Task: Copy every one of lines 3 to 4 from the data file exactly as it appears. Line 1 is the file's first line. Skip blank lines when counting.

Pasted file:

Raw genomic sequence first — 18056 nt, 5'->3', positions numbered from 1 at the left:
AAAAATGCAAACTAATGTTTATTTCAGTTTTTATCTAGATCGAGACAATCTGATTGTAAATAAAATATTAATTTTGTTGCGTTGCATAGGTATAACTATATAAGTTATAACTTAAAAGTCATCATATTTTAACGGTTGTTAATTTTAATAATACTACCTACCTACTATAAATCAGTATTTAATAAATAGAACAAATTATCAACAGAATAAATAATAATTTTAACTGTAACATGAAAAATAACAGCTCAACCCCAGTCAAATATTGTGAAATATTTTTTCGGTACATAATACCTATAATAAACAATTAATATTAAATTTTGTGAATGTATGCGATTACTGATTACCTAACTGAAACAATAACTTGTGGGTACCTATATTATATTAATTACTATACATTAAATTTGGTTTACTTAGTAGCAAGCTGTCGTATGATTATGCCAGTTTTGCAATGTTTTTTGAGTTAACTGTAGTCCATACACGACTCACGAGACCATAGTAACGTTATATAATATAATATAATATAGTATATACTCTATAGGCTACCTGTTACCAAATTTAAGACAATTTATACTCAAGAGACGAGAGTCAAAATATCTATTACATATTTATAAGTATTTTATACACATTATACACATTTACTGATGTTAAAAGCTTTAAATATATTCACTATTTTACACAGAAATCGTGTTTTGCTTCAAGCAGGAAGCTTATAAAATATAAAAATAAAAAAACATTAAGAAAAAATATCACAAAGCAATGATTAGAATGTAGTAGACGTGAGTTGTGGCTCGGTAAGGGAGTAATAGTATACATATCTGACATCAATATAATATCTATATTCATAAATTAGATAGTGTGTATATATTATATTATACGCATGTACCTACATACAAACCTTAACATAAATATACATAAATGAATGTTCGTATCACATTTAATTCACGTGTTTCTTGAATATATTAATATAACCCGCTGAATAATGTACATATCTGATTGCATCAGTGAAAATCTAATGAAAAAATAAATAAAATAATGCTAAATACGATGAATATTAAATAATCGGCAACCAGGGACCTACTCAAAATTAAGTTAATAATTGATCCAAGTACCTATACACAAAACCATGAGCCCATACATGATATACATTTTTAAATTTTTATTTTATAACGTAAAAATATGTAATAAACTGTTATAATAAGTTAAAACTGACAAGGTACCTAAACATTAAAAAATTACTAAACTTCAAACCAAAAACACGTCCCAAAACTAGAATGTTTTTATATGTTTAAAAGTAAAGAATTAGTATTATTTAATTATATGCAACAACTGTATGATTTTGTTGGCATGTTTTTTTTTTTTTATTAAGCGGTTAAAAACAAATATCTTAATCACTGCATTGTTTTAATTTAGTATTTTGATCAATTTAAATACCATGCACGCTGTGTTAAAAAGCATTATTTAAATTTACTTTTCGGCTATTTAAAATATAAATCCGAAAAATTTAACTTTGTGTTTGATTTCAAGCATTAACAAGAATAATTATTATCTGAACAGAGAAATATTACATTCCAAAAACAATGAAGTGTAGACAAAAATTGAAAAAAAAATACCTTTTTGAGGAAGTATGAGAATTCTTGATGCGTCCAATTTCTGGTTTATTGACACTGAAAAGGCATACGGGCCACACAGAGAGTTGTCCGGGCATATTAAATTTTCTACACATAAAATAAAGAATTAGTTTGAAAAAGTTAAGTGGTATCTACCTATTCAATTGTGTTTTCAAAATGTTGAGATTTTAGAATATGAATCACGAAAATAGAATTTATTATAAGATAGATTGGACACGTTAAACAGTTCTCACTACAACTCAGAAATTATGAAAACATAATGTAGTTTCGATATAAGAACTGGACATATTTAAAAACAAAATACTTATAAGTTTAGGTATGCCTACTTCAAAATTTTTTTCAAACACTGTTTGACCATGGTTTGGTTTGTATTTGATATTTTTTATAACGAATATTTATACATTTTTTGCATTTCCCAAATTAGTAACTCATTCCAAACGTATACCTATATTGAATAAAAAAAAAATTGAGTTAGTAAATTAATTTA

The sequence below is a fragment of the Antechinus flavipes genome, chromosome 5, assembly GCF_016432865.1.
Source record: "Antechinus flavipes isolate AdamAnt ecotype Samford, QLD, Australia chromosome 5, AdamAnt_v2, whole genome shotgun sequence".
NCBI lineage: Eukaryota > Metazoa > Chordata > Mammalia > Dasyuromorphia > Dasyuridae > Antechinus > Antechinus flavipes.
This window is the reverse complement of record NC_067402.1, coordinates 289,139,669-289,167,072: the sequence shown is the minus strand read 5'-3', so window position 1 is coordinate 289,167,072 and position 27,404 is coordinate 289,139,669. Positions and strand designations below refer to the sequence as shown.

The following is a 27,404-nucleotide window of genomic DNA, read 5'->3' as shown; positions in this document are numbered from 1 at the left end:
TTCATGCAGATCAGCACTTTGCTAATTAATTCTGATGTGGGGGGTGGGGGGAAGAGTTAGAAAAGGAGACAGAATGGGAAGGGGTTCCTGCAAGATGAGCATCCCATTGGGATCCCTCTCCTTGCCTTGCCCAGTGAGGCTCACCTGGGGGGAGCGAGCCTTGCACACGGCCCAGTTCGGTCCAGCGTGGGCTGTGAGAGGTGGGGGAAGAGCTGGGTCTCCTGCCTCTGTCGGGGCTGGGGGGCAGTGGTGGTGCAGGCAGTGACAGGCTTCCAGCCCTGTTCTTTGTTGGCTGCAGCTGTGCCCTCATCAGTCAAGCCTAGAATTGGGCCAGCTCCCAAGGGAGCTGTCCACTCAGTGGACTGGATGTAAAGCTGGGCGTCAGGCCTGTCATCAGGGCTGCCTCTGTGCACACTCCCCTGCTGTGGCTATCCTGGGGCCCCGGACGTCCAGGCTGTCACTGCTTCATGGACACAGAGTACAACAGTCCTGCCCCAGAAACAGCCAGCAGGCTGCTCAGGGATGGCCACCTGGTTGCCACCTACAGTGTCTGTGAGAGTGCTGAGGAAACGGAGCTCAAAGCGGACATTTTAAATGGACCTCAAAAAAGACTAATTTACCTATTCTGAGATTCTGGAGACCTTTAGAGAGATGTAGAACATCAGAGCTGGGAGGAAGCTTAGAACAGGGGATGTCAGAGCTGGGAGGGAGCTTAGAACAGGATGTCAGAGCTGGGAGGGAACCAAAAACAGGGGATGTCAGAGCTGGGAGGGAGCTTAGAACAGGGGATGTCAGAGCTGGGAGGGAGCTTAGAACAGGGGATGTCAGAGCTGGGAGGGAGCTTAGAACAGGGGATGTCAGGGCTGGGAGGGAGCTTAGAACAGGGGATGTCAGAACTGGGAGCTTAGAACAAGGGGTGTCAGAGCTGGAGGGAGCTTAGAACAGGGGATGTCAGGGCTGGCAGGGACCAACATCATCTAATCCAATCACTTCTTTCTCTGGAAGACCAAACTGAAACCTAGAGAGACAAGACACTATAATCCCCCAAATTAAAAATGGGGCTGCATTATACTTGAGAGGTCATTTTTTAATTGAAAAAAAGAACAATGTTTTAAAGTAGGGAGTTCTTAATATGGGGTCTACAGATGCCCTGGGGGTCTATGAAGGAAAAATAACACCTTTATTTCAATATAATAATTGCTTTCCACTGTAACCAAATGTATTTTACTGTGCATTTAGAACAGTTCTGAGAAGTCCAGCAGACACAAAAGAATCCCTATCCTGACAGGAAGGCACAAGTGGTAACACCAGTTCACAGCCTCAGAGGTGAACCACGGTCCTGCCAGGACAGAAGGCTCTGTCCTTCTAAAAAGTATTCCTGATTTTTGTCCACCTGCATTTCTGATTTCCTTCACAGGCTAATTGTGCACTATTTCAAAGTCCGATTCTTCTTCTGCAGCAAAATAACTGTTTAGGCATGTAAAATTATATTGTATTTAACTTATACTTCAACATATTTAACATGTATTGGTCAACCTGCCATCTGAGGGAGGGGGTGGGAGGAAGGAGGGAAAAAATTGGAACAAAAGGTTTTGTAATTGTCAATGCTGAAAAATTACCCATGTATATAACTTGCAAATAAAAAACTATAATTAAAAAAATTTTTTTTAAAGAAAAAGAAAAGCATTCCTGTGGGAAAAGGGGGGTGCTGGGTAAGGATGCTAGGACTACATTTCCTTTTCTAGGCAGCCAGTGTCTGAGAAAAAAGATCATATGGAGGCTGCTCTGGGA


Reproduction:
The sequence below is a fragment of the Antechinus flavipes genome, chromosome 5, assembly GCF_016432865.1.
Source record: "Antechinus flavipes isolate AdamAnt ecotype Samford, QLD, Australia chromosome 5, AdamAnt_v2, whole genome shotgun sequence".